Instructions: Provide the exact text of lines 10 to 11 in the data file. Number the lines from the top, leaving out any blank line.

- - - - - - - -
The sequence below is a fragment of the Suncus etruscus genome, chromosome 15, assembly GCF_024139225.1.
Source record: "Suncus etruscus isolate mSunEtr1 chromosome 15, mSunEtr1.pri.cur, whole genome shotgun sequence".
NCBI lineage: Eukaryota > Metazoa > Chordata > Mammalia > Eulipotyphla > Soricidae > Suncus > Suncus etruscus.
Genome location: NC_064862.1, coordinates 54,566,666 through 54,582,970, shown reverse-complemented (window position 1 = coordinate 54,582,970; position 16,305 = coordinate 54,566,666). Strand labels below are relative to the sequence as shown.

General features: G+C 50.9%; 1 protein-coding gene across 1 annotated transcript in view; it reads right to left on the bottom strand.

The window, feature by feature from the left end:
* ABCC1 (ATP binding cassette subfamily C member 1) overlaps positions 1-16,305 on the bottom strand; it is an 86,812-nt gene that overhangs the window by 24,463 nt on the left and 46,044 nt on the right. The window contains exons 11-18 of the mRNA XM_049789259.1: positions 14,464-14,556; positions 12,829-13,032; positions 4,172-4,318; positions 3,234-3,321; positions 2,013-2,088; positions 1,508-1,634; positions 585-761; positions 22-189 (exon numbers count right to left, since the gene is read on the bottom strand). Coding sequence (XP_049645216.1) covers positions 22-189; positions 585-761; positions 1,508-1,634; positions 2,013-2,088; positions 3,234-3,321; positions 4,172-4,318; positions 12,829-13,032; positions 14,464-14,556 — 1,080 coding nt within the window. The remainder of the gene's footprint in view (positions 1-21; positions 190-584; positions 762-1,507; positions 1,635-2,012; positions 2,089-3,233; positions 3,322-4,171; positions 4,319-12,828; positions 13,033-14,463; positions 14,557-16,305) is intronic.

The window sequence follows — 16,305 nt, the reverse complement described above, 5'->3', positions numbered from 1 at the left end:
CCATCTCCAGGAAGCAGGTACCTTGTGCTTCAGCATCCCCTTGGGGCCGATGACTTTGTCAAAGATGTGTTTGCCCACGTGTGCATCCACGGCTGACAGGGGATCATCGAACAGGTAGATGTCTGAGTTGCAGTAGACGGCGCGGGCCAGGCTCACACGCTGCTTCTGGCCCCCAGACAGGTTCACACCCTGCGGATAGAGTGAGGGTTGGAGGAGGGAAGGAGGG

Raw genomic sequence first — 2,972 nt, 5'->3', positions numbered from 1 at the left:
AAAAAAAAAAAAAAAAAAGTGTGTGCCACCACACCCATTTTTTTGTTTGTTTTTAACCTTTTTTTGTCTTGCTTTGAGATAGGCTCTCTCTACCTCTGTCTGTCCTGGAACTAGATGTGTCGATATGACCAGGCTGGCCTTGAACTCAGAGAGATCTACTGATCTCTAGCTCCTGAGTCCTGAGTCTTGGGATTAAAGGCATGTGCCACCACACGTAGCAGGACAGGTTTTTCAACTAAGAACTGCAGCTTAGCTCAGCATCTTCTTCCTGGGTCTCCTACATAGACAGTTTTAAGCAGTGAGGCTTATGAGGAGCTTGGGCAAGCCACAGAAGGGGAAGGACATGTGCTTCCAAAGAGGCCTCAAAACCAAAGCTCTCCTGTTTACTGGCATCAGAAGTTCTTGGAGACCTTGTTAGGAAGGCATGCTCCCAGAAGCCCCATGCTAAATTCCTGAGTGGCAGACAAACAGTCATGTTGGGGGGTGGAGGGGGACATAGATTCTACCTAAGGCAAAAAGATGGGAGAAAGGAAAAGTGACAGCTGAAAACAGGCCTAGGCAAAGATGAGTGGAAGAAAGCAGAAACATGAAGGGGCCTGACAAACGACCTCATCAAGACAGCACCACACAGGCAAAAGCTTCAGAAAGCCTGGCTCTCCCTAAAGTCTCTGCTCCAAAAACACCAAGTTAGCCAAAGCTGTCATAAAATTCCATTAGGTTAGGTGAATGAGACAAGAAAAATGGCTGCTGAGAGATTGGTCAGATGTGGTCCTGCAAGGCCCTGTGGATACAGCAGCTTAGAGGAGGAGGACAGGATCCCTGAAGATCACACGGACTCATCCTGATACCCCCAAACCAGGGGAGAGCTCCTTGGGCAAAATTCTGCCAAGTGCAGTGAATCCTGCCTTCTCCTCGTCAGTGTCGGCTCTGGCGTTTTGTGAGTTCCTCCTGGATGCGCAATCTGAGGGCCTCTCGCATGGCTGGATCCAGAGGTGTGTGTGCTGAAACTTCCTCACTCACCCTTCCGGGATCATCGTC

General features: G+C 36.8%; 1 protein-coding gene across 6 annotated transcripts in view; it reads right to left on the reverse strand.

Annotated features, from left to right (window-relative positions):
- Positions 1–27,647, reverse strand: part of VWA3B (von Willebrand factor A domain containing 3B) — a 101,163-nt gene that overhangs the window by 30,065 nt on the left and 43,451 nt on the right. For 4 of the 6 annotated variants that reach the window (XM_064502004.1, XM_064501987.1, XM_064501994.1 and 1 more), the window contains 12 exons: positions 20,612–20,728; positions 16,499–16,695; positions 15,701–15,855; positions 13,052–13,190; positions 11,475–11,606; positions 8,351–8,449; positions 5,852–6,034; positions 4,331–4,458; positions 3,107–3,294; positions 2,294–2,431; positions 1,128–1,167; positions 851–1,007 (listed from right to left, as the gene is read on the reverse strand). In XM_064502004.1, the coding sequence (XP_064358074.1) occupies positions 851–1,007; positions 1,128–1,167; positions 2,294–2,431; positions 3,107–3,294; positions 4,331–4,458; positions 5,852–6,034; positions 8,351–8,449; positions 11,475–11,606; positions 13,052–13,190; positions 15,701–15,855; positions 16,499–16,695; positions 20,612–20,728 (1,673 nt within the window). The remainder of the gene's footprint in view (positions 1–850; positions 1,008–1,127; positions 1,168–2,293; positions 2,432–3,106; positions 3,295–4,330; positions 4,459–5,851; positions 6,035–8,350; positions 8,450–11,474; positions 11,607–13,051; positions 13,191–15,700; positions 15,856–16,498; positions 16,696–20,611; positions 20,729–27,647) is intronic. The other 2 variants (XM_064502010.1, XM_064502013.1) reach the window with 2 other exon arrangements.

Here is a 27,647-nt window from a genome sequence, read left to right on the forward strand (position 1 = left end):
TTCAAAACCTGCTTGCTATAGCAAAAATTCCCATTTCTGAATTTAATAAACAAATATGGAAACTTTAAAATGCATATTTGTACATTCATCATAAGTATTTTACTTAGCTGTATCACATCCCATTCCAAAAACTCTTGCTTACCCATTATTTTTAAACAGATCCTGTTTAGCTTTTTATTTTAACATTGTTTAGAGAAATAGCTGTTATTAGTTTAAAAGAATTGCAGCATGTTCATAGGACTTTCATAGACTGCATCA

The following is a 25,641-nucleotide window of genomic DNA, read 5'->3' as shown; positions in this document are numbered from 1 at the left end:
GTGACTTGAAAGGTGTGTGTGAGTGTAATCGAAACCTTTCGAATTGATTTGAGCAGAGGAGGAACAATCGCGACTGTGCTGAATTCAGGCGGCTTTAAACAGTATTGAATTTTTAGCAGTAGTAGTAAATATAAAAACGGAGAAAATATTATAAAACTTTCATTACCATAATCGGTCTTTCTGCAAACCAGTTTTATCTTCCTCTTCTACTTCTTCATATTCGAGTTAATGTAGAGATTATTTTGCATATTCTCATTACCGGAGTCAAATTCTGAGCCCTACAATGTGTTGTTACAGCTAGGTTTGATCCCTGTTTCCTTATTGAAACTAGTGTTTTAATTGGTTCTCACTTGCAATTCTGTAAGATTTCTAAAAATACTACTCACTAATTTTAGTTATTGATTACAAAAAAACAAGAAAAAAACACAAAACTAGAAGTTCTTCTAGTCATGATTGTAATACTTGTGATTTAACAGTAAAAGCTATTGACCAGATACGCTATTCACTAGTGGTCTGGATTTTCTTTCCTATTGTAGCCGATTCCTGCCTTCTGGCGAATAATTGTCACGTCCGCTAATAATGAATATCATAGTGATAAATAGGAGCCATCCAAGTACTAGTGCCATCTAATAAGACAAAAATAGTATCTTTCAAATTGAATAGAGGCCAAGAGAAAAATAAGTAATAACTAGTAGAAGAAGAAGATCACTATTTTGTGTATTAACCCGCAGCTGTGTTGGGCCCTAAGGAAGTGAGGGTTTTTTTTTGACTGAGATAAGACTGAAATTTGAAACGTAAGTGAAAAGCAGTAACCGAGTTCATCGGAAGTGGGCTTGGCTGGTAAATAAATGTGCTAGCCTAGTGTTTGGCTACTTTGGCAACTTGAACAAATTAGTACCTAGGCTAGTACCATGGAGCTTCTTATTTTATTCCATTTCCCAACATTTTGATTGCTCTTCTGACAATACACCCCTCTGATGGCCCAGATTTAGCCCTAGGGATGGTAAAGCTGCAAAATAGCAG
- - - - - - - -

Raw genomic sequence first — 2,972 nt, 5'->3', positions numbered from 1 at the left:
AAAAAAAAAAAAAAAAAAGTGTGTGCCACCACACCCATTTTTTTGTTTGTTTTTAACCTTTTTTTGTCTTGCTTTGAGATAGGCTCTCTCTACCTCTGTCTGTCCTGGAACTAGATGTGTCGATATGACCAGGCTGGCCTTGAACTCAGAGAGATCTACTGATCTCTAGCTCCTGAGTCCTGAGTCTTGGGATTAAAGGCATGTGCCACCACACGTAGCAGGACAGGTTTTTCAACTAAGAACTGCAGCTTAGCTCAGCATCTTCTTCCTGGGTCTCCTACATAGACAGTTTTAAGCAGTGAGGCTTATGAGGAGCTTGGGCAAGCCACAGAAGGGGAAGGACATGTGCTTCCAAAGAGGCCTCAAAACCAAAGCTCTCCTGTTTACTGGCATCAGAAGTTCTTGGAGACCTTGTTAGGAAGGCATGCTCCCAGAAGCCCCATGCTAAATTCCTGAGTGGCAGACAAACAGTCATGTTGGGGGGTGGAGGGGGACATAGATTCTACCTAAGGCAAAAAGATGGGAGAAAGGAAAAGTGACAGCTGAAAACAGGCCTAGGCAAAGATGAGTGGAAGAAAGCAGAAACATGAAGGGGCCTGACAAACGACCTCATCAAGACAGCACCACACAGGCAAAAGCTTCAGAAAGCCTGGCTCTCCCTAAAGTCTCTGCTCCAAAAACACCAAGTTAGCCAAAGCTGTCATAAAATTCCATTAGGTTAGGTGAATGAGACAAGAAAAATGGCTGCTGAGAGATTGGTCAGATGTGGTCCTGCAAGGCCCTGTGGATACAGCAGCTTAGAGGAGGAGGACAGGATCCCTGAAGATCACACGGACTCATCCTGATACCCCCAAACCAGGGGAGAGCTCCTTGGGCAAAATTCTGCCAAGTGCAGTGAATCCTGCCTTCTCCTCGTCAGTGTCGGCTCTGGCGTTTTGTGAGTTCCTCCTGGATGCGCAATCTGAGGGCCTCTCGCATGGCTGGATCCAGAGGTGTGTGTGCTGAAACTTCCTCACTCACCCTTCCGGGATCATCGTC